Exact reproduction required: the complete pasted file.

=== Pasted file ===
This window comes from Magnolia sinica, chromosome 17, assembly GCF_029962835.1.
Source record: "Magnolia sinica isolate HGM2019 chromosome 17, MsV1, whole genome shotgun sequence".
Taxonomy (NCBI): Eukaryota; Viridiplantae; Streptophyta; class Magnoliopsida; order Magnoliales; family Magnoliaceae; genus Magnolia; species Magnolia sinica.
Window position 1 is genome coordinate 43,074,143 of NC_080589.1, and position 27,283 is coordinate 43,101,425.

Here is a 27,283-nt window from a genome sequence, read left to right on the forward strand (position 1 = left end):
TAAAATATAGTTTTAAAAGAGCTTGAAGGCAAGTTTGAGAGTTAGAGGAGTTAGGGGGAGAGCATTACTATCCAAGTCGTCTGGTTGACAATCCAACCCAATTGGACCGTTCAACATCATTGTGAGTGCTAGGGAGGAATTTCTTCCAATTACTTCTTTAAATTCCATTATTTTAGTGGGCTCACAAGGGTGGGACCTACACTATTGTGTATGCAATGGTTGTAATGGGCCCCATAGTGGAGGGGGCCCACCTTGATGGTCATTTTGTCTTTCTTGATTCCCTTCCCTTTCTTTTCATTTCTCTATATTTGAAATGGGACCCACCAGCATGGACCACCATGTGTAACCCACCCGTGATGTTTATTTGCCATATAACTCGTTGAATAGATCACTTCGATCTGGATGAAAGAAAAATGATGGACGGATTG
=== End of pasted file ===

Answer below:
This window comes from Magnolia sinica, chromosome 17, assembly GCF_029962835.1.
Source record: "Magnolia sinica isolate HGM2019 chromosome 17, MsV1, whole genome shotgun sequence".
Taxonomy (NCBI): Eukaryota; Viridiplantae; Streptophyta; class Magnoliopsida; order Magnoliales; family Magnoliaceae; genus Magnolia; species Magnolia sinica.
Window position 1 is genome coordinate 43,074,143 of NC_080589.1, and position 27,283 is coordinate 43,101,425.

Here is a 27,283-nt window from a genome sequence, read left to right on the forward strand (position 1 = left end):
TAAAATATAGTTTTAAAAGAGCTTGAAGGCAAGTTTGAGAGTTAGAGGAGTTAGGGGGAGAGCATTACTATCCAAGTCGTCTGGTTGACAATCCAACCCAATTGGACCGTTCAACATCATTGTGAGTGCTAGGGAGGAATTTCTTCCAATTACTTCTTTAAATTCCATTATTTTAGTGGGCTCACAAGGGTGGGACCTACACTATTGTGTATGCAATGGTTGTAATGGGCCCCATAGTGGAGGGGGCCCACCTTGATGGTCATTTTGTCTTTCTTGATTCCCTTCCCTTTCTTTTCATTTCTCTATATTTGAAATGGGACCCACCAGCATGGACCACCATGTGTAACCCACCCGTGATGTTTATTTGCCATATAACTCGTTGAATAGATCACTTCGATCTGGATGAAAGAAAAATGATGGACGGATTG